Re: Glutathione

From: \[ Robert-Coyote \] (
Date: Mon Jun 26 2000 - 10:43:25 MDT

Some snippets from various sources...

Cysteine And N-Acetyl-l-cysteine are two potent antioxidants that raise
glutathione levels to protect the body against premature aging and protect
us against degenerative diseases.

Apparently lipoic acid is the only antioxidant that can boost the level of
intracellular glutathione.

Agents that deplete glutathione, such as ethanol, have been shown to impair
the body's immune defense. TNF-a (tumor necrosis factor alpha), increased in
many diseases of aging, has been shown to be involved in depletion of
cellular glutathione. (Phelps DT et al., 1995).

Aging of the immune system is characterized not only by thymic degeneration
and consequent decline in functioning T-cells, but also by increased levels
of tumor necrosis factor alpha (TNF-a) in the blood stream. TNF-a is a
so-called cytokine, a messenger protein involved in the regulation of
inflammatory and immunological responses. With aging, TNF-a becomes
increasingly involved in the death of T-cells. It has recently been shown
that T-cells from aged humans have an increased susceptibility to
TNF-a-mediated apoptosis (programmed cell death/ cell suicide) as compared
with cells from young subjects (Aggarwal S et al., 1999).

Surprisingly, the leaves of the common stinging nettle (Urtica dioica) have
been found to contain substances that affect cytokine levels in the human
body, particularly TNF-a. Nettle leaf extract has a long tradition as a
medical remedy in Germany for inflammatory conditions such as rheumatoid
arthritis and allergic rhinitis.

A study by Obertreis, Giller et al. (1996) showed that nettle leaf inhibits
the expression of several cytokines as well as the formation of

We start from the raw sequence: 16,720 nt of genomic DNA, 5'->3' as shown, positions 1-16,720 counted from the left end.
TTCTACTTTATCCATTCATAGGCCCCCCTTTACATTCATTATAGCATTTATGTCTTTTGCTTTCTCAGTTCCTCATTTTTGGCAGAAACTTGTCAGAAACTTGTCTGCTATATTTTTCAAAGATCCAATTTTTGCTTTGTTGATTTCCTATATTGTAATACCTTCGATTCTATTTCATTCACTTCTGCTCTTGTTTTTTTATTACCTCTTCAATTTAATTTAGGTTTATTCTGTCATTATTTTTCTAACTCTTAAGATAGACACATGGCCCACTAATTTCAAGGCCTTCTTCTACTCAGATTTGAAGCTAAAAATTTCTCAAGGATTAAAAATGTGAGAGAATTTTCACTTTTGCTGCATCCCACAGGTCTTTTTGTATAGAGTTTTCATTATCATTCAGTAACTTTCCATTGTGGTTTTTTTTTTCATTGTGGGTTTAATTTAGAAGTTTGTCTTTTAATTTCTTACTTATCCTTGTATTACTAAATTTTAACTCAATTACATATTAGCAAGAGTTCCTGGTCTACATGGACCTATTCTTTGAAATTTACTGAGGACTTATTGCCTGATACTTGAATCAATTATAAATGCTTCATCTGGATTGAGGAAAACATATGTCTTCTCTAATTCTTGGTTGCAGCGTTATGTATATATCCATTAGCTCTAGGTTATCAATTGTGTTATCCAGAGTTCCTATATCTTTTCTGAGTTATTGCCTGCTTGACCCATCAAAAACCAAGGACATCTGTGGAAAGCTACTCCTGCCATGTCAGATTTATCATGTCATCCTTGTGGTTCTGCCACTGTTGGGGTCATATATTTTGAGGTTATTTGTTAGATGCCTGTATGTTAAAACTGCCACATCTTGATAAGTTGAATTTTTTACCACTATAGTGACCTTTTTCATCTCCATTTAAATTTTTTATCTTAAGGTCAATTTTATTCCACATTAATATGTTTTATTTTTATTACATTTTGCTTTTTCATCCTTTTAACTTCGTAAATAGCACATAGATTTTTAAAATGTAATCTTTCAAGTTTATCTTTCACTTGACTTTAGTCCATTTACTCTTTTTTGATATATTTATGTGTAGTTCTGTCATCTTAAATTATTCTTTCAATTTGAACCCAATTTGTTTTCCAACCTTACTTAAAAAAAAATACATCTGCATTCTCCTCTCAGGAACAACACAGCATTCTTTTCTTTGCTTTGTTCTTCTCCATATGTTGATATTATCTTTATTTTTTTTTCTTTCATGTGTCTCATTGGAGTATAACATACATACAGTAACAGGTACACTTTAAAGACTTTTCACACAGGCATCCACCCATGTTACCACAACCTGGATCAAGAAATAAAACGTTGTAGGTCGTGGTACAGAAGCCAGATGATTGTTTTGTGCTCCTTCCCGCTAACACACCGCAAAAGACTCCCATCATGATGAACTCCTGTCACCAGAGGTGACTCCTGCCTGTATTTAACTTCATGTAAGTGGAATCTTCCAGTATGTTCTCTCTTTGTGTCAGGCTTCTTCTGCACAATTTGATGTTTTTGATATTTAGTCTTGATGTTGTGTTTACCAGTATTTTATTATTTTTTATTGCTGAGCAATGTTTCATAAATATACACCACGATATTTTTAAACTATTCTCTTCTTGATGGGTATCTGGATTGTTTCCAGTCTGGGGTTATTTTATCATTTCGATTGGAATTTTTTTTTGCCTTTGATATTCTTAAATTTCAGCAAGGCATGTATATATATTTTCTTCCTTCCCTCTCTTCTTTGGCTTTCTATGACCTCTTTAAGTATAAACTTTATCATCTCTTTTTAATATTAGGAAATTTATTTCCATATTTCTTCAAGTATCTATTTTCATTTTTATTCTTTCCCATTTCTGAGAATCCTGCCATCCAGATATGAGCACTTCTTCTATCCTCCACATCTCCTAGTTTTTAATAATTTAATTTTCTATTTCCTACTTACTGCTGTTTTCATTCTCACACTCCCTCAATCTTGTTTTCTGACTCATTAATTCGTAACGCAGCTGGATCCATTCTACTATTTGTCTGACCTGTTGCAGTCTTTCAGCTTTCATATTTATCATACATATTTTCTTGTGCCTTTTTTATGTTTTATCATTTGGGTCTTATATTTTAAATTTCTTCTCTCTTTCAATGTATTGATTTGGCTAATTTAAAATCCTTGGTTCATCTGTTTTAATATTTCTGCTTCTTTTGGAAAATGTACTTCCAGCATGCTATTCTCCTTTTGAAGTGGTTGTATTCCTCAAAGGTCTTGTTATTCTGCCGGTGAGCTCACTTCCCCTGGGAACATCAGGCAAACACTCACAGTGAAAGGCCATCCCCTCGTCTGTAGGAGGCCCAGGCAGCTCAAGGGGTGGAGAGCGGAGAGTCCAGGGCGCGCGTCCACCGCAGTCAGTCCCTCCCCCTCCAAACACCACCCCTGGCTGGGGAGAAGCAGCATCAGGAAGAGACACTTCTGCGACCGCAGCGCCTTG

pro-inflammatory leukotrienes and prostaglandins, but its mode of action has
remained unclear. It has now been discovered that this seemingly
insignificant herb reduces TNF-a levels by inhibiting a genetic
transcription factor, known as nuclear factor kappa beta (NF-kb), that
controls the expression of numerous enzymes and proinflammatory products
including TNF-a (Riehemann K et al., 1999).

"Taking glutathione supplements"
Does it make any sense to take glutathione, or is it much more effective to
take NAC? . .
[Glutathione is a simple tripeptide (complex of three amino acids:
glutamate, glycine and cysteine) and has been shown to largely survive
digestive degradation. Since cysteine is generally the limiting amino acid,
glutathionine synthesis may also be increased by NAC supplementation. -- Tom
] . .
Does it make any sense to take SOD supplements? . .
[SOD is a large complex enzyme (protein) which will not normally survived
digestion. Possibly enterically coated versions will get slightly absorbed
intact. -- Tom ] . .
Thanks in advance

[It is a good supplement and totally harmless to take in large quantities so
long as sufficient vitamins C is taken with it. Some of it is undoubtedly
lost in digestion by being enzymatically broken into its constituent amino
acids. However, studies show that much of it does get through. Glutathione
works synergistically with vitamin C, so may sure you take lots of vitamin C
with it.

The problem of Superoxide dismutase uses in humans will be discussed in the
2nd International Conference on SOD, 18-19 May 2000 at Institut
Pasteur-Paris France, Chirman J. MCCORD.
The main topics will be SOD and ageing (J. P. Philips, S. Melov..), and
pharmaceutical and nutritional development of SOD.
The questions will be: Which kind of SOD for Which diseases, injectable or
oral form, Can SOD enhance functional foods and dietary supplements quality,
what about SOD in cosmetics, stability and purity.
For more information contact: and see:

CYMM wrote:

> Does anyone know of any safe accessible oral drugs that
>increase levels of Superoxide dismutase; glutathione
> peroxidase and catalase (separately or
> together...)?
> I know of silibinin - milk thistle seeds; and maybe Deprenyl.

Silymarin is supposed to increase the efficiency with which glutathione is

You can buy L-glutathione supplements from health food stores, but I'm not
sure how effective they are (tends to get digested before reaching the
bloodstream I think). Taking alpha-lipoic acid and N-Acetyl-Cysteine (a
precursor) might boost GSH levels. There is a product called Thiodox by
Nutricology that is a combination of all three.

Dr Cheney has done some work on undenatured Whey and Glutathione:
The product he suggests is ImmunoPro, but I'm sure there are others.



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